Natural Gas Maybe Natural, But is it Clean?
Companies offering natural gas like to make a pretty bold claim: it’s clean burning. But do a little digging and you’ll find another word adjacent to this claim:relatively.
While energy sourced from natural gas is cleaner than energy sourced from coal, natural gas is not truly “clean.” A new, efficient natural gas power plant emits around 50 percent less carbon dioxide (CO2) during combustion compared with a typical coal-based power plant (National Energy Technology Laboratory (NETL). 50 percent is pretty impressive, isn’t it?
But this is almost like saying, “I’m only going to eat one gallon of ice cream tonight because that’s a far healthier choice than eating ten gallons of ice cream tonight.” True, but wouldn’t it be preferable to eat zero gallons of ice cream?
And CO2 isn’t the only gas responsible for global warming. Methane is another, more potent greenhouse gas, and it’s 80% more effective at trapping heat in the earth’s atmosphere than CO2. And can you guess what emits methane?
Yup, it’s natural gas.
Some may argue that while CO2 will remain in the atmosphere for about 10,000 years from now, methane has a much shorter life span, about 20 years. But methane’s negative impact on the environment is about 120 times as powerful over its 20-year lifespan. It does a lot of damage in a much shorter period of time.
But it’s not just natural gas’s byproducts that are of concern. The process by which natural gas is extracted, known as “fracking, can be harmful to the environment, as well.
What is fracking? Much of our natural gas comes through the process of hydraulic fracturing, or “fracking.” In this process, companies drill boreholes deep into the earth and inject liquid into the subterranean rock at very high pressure. This forces open rock fissures and releases gas from within the rock or reservoirs below.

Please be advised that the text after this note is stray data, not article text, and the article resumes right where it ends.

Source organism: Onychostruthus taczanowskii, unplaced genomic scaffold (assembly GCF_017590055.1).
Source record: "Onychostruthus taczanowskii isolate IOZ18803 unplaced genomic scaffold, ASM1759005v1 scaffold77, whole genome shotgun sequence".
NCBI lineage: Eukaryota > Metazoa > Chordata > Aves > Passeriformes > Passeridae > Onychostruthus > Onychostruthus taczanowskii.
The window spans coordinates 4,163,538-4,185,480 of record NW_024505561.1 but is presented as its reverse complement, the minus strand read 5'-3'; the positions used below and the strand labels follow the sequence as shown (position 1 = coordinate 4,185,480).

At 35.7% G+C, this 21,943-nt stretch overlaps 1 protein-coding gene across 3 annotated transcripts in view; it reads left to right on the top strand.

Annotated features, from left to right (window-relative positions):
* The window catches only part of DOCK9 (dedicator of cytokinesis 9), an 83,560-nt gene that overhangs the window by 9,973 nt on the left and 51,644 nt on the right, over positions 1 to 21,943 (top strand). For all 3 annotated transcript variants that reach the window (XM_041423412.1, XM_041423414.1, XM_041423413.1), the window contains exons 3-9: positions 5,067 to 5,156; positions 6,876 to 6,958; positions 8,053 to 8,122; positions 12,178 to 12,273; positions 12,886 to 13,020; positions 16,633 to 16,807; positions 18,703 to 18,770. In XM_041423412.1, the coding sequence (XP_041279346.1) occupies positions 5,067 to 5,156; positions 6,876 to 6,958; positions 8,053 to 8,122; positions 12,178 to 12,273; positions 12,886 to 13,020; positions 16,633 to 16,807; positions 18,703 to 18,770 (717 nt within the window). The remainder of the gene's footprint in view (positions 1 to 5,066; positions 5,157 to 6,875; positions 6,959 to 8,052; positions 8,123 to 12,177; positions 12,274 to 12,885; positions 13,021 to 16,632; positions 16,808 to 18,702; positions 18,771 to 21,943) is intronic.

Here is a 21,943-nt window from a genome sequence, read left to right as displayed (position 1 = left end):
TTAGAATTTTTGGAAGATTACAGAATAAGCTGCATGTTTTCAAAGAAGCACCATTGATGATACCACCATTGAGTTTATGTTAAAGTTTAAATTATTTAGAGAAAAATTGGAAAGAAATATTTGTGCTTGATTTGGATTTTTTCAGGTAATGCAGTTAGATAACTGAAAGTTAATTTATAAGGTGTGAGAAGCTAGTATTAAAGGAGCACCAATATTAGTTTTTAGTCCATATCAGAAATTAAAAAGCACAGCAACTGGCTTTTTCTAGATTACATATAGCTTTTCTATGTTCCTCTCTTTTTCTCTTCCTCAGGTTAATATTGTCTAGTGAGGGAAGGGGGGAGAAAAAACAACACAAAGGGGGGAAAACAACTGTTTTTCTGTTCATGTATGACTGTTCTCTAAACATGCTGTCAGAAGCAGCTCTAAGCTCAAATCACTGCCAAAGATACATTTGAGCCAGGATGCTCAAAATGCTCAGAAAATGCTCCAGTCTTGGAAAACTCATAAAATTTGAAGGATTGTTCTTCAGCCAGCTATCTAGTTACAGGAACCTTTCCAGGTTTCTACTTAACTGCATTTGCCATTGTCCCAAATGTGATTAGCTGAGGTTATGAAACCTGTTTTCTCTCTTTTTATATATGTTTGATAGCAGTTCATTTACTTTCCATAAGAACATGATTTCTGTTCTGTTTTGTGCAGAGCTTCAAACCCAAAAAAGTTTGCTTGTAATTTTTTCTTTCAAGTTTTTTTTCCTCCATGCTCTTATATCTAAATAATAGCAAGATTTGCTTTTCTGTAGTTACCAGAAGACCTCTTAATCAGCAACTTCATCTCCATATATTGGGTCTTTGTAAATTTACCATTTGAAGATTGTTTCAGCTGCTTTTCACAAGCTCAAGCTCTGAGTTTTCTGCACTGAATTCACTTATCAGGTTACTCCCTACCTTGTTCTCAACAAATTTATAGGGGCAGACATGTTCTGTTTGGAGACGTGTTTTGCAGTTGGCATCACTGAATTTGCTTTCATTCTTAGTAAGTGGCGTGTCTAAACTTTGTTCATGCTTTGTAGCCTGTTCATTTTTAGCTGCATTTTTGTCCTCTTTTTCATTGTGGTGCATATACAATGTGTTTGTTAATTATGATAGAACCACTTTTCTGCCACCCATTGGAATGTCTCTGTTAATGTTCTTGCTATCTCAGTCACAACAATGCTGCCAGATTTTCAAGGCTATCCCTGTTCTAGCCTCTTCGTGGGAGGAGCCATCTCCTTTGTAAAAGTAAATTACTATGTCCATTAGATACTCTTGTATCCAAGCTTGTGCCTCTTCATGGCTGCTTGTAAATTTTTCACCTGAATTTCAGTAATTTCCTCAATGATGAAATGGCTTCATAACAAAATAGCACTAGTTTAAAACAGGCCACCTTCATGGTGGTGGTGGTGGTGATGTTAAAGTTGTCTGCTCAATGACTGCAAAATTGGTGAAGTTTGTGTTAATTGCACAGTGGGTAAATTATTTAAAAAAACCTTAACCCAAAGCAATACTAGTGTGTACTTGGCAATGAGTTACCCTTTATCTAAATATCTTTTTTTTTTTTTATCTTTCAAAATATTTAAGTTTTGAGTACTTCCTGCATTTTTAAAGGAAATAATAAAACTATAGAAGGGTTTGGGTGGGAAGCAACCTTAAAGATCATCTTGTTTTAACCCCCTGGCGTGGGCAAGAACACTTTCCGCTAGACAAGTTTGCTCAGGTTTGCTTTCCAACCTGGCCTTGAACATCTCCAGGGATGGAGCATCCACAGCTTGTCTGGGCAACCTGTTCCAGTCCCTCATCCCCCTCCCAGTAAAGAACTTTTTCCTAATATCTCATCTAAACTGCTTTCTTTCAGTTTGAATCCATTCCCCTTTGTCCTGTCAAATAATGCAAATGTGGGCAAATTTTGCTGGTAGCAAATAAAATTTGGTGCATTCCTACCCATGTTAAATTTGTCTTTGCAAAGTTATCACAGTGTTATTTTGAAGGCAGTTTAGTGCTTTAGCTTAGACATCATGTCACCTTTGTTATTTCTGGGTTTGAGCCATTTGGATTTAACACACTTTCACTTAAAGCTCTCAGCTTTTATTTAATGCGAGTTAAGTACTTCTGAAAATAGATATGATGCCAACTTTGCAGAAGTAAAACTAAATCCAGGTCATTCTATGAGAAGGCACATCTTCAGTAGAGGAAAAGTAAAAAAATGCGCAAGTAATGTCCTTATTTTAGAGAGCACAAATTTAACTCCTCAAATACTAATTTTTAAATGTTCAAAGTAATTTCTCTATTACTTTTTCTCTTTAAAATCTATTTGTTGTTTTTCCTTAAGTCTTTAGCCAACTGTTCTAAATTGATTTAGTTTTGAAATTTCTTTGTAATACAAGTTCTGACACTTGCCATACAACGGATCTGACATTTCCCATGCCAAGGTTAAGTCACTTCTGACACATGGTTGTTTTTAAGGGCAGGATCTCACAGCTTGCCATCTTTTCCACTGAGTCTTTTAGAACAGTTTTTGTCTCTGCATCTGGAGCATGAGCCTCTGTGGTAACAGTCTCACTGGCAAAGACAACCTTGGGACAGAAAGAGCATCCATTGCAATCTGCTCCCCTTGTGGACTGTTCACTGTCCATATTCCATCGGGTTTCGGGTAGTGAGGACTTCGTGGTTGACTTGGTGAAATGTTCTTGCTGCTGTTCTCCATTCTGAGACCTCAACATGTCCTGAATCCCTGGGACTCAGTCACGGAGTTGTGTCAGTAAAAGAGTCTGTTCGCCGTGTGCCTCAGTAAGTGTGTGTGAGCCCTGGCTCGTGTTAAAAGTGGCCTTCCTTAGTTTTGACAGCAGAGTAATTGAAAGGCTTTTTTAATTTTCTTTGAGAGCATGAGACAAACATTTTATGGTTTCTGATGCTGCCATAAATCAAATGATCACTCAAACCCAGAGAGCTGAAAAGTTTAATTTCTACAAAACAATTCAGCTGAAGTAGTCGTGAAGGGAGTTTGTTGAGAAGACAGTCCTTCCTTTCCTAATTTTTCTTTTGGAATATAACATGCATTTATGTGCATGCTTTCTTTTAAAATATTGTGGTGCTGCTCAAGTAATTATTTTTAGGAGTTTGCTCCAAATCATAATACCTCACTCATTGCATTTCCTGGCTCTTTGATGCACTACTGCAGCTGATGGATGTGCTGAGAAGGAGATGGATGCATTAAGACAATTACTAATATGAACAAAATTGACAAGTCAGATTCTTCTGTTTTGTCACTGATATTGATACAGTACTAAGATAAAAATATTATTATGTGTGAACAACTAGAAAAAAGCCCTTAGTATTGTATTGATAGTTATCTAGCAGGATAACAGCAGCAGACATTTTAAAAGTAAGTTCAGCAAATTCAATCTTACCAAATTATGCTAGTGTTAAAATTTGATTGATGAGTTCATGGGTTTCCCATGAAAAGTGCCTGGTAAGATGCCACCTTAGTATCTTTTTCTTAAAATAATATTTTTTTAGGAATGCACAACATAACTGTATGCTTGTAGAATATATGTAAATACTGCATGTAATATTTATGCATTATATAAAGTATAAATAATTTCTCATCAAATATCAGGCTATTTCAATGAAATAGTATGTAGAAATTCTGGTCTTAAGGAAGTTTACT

One of the biggest problems with this is that fracking can contaminate groundwater supplies if it’s not done properly.
Fracked gas is typically found pretty deep in the earth – much further down than the water table. But the boreholes carrying the gas back up to the surface travel straight through the water-bearing rocks, called aquifers, where many of us get our drinking water. The injected fracking fluid often contains dangerous chemicals that no one would want to drink – and if the borehole is not properly cased, those chemicals can escape into groundwater.
And it’s important to remember that natural gas development is itself far from pollution-free.
“Some areas where drilling occurs have experienced increases in concentrations of hazardous air pollutants and two of the six criteria pollutants — particulate matter and ozone plus its precursors — regulated by the EPA because of their harmful effects on health and the environment,” the Union of Concerned Scientists reports. “Exposure to elevated levels of these air pollutants can lead to adverse health outcomes, including respiratory symptoms, cardiovascular disease, and cancer.”
Exposure to these pollutants can be particularly damaging to very young children.
“Given the profound sensitivity of the developing brain and the central nervous system, it is very reasonable to conclude that young children who experience frequent exposure to these pollutants are at particularly high risk for chronic neurological problems and disease,” the Center for Environmental Health’s Ellen Webb, a researcher on the neurological and neurodevelopmental effects of chemicals linked to unconventional oil and gas operations, told the Guardian last year.
So, sure, natural gas may be “relatively cleaner burning,” but it doesn’t come without its costs, some of which most people are unwilling to pay.
But there are some energy sources that are far safer because they don’t burn anything, namely Wind, Solar, and Hydro. They’re also the same sources Clearview Energy relies on to power your home or business.
This means a switch to Clearview Energy isn’t a “relatively cleaner” choice – it’s virtually spotless.
Before joining Clearview Energy, Mollie spent much of her career on the agency side, helping companies like ours get their message to the people. An honors graduate of Baylor University, she’s now able to put her Environmental Sciences degree and passion for creative communication to good use in spreading our story of green energy and green living. And speaking of passion, Mollie earned an MFA from Southern Methodist University, where she studied her other passion, acting.